Abstract

Well design have evolved noticeably during the last decade from the design of conventional vertical wells to extended-reach/multilateral horizontal well design using directional drilling technology. Evolving horizontal well design range from simple horizontal wells with single wellbore to complex multilaterals with multiple sublaterals (fishbone wells). Furthermore, advancements in horizontal well drilling allows horizontal wells to be drilled several thousands of feet long. However, field experience and flow meter surveys on long horizontal drain-holes revealed that the frictional pressure losses in the wellbore is an important factor limiting the effective length of long horizontal wells and consequently hindering the full use of the entire length of the horizontal wells. The frictional pressure losses may be comparable with the drawdown at the producing end of the well rendering a portion of the horizontal drain-hole unproductive.

Well completions have also been advancing to cope with the technological advancement in horizontal well drilling and new equipment for monitoring and subsequent selective control have been developed to optimize the productivity of the horizontal wells. The complex architecture of those wells generally makes them more expensive to drill and complete. Therefore, these wells must be planned efficiently.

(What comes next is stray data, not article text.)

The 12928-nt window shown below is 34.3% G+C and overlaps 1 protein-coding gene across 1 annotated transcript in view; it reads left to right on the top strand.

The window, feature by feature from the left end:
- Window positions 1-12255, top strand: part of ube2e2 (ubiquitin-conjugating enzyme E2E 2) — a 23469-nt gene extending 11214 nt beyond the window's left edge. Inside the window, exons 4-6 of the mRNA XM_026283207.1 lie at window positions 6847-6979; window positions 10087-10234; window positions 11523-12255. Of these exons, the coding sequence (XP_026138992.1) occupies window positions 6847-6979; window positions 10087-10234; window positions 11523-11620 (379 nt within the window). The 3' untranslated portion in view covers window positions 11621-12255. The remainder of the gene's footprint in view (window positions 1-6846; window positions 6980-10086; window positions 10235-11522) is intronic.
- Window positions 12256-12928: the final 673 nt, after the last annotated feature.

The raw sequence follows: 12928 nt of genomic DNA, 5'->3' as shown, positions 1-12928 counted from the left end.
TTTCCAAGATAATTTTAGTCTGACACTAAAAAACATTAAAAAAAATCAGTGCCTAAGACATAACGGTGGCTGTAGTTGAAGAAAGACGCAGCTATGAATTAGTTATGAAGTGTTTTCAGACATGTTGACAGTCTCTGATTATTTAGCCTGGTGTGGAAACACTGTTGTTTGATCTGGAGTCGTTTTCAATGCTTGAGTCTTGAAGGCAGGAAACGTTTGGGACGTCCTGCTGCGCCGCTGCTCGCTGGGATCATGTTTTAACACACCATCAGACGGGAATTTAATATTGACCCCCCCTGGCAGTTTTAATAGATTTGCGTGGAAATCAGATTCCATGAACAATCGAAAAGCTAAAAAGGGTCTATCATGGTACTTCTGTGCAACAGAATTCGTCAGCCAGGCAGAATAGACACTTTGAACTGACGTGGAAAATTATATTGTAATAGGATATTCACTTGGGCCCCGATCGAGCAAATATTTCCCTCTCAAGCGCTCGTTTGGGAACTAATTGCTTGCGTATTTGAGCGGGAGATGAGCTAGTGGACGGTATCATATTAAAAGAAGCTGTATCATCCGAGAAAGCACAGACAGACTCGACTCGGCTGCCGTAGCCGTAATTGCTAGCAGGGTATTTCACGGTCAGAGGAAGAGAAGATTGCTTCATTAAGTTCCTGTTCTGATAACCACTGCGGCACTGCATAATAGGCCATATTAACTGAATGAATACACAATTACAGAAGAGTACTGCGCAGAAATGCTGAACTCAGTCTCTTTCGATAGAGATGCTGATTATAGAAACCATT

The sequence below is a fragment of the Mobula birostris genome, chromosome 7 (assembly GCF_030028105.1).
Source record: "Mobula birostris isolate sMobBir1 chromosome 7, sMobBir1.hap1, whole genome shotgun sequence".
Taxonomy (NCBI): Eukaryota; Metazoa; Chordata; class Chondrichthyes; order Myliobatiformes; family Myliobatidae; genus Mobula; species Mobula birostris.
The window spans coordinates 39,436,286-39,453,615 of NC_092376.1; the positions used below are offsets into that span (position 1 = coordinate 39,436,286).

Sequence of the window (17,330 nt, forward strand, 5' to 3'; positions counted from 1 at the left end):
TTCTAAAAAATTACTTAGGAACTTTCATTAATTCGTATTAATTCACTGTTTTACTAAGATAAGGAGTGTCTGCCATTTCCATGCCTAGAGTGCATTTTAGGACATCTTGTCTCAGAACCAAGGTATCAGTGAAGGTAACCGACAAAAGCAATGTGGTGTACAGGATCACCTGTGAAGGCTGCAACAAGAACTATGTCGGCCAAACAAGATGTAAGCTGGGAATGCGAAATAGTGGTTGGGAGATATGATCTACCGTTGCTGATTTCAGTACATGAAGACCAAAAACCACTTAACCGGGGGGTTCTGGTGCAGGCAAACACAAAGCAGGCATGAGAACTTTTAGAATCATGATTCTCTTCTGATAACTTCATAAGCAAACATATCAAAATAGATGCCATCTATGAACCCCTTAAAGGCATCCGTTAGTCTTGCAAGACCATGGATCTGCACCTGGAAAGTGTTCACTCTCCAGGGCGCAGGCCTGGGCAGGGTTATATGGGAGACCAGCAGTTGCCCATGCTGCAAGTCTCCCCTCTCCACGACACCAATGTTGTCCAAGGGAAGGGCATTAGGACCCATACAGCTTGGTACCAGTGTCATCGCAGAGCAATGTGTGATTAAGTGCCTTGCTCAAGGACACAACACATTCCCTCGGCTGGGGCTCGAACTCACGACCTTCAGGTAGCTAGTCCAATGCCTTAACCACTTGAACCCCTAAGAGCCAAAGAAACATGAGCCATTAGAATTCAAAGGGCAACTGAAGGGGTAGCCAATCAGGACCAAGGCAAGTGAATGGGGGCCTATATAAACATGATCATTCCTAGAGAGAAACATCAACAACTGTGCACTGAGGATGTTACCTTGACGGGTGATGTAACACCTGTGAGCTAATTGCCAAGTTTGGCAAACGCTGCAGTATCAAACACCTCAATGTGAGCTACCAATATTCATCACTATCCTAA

For these reasons we present a viable method to produce these long horizontal wells and laterals from the two ends (heel and toe) by using U-shape wells. The introduction of the U-shaped wells is driven by the need to maximize flow contribution from the entire drain-hole lengths. To confirm the viability of this idea, a rigorous semi-analytical model was developed to study the performance of the U-shape horizontal well under different production scenarios. The model incorporates the impact of wellbore hydraulics into the solution, and the U-shaped wells can be produced from both ends at constant rates to predict the pressures at the two ends. The model was used to calculate the flow profile along the horizontal section under different production scenarios. Furthermore, the model can be used as an optimization tool to maximize the benefits from long horizontal drain-hole as it allows producing the two wings at different flow rates. The U-shape wells can also be optimized to have more uniform flux distribution along the horizontal drain-hole in reservoirs subjected to water drive. The developed model can also be used to evaluate the reservoir parameters in such well architecture by calculating the classical horizontal well performance and reservoir characteristics by measuring wellbore pressure at one or both wings.

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